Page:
Paul K. McMasters commentaries
Total of 184 documents available. Page 19 of 19
Target practice on the First Amendment
By Paul K. McMasters Remember the Juvenile Justice bill? That's the legislation that members of Congress festooned with overwrought proposals in an attempt to appear to be doing something about the high school shooting tragedy in Littleton, Colo. The bill faded from the public mind after contentious arguments broke out over gun proposals.
Shut up and eat everything on your plate
By Paul K. McMasters 'Free speech not only lives, it rocks!' TV talk show queen Oprah Winfrey exulted after a federal judge dismissed a multimillion lawsuit against her by Texas cattlemen outraged by remarks she and a guest made on one of her shows. That was in February 1998.
Forget banning books, let's burn the library
By Paul K. McMasters The library is a monument to all the best impulses in the human mind and spirit. It is a tribute to wisdom and understanding. No community is complete without one.
Openness, order must coexist in court
By Paul K. McMasters For two centuries, the nine justices of the Supreme Court have represented the judicial branch of our government as the president of the United States delivered the annual State of the Union address.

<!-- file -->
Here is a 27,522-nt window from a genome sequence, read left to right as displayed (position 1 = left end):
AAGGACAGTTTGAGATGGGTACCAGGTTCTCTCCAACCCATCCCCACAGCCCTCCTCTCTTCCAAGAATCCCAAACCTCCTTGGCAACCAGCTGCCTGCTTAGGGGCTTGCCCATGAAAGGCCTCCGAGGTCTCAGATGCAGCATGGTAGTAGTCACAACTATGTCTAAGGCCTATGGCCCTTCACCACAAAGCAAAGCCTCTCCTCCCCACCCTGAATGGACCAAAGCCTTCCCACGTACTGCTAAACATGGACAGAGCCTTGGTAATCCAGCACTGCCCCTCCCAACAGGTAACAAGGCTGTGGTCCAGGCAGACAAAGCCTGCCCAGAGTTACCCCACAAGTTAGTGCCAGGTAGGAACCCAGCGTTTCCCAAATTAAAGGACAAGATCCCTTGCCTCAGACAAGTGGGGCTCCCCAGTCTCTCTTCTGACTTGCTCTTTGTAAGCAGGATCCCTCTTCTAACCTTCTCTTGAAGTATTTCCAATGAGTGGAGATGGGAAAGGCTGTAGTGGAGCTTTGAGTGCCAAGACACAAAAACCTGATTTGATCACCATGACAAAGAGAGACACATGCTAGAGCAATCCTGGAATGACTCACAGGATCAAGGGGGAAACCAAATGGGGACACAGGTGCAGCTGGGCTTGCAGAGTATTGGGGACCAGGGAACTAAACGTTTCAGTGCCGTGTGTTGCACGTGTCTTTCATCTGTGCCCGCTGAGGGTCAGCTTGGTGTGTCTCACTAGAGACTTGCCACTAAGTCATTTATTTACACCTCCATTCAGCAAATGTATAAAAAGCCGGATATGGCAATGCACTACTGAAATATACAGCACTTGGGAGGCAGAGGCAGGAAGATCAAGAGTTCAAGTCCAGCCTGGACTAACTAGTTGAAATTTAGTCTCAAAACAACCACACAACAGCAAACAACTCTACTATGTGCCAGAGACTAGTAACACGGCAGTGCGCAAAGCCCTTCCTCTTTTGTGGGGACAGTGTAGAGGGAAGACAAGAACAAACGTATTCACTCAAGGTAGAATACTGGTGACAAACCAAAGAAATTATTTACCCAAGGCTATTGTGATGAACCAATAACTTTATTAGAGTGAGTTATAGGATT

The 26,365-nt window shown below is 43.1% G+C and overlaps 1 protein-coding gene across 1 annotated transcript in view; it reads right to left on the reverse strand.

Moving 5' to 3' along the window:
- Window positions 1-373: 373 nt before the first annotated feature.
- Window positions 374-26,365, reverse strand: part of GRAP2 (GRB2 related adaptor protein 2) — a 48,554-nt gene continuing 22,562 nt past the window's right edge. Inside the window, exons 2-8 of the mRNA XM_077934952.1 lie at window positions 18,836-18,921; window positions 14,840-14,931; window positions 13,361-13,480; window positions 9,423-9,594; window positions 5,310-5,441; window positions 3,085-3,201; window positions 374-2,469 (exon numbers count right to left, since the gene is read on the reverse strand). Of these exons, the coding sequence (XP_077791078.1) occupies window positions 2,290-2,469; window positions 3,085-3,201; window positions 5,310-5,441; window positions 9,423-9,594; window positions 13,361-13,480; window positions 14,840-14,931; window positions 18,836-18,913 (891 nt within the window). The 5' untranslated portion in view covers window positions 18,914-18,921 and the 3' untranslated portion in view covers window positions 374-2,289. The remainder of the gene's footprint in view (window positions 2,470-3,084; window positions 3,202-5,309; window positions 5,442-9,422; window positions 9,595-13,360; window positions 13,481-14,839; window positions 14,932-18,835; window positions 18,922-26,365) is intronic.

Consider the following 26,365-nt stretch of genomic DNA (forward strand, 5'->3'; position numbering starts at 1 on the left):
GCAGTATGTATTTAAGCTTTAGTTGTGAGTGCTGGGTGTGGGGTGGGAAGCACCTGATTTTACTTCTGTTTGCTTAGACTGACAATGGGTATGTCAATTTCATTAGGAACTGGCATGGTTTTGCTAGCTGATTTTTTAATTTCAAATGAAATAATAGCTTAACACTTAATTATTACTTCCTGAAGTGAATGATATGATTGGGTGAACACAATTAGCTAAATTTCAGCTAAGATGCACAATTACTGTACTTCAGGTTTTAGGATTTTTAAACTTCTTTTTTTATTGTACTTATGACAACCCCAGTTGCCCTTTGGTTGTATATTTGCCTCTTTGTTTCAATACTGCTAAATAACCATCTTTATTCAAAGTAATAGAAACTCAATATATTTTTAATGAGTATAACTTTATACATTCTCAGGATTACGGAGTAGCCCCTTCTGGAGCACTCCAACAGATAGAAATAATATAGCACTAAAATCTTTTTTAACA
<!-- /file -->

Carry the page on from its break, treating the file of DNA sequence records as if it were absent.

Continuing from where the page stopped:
The media: bells, whistles and flashing lights
By Paul K. McMasters If you thought that news about the media couldn't get any more bizarre, you haven't been paying attention.
Free speech is not always just about the First Amendment
By Paul K. McMasters Atlanta Braves' pitcher John Rocker is catching a lot of flack from minority groups, the commissioner of baseball, his boss, his teammates, the mayor of New York, and just about everyone else with a conscience or a microphone. There's even a special Web site devoted to flaming Rocker.
First Amendment: Surviving Year 2000 challenges
By Paul K. McMasters Since the World War I era, First Amendment freedoms have been firmly internalized by our social, political and legal systems. But the eternal urge to censor speech has not been tamed. Thus, Americans pay lip service to free speech but don't trust it any further than the tips of their own tongues.
Press faces new year of old problems
By Paul K. McMasters Ethical lapses, adverse court decisions, public hostility, media-reform proposals threaten press's independence.
Why the panic over online information?
By Paul K. McMasters It's the same data already filed in other forms, but we seem willing to shut off electronic information at the drop of a hat.
When First Amendment principles go global
By Paul K. McMasters News media should have been better prepared to cover World Trade Organization protests in Seattle, because nothing organizes ordinary people like attempts by governments or elites to shut them up and shut them out.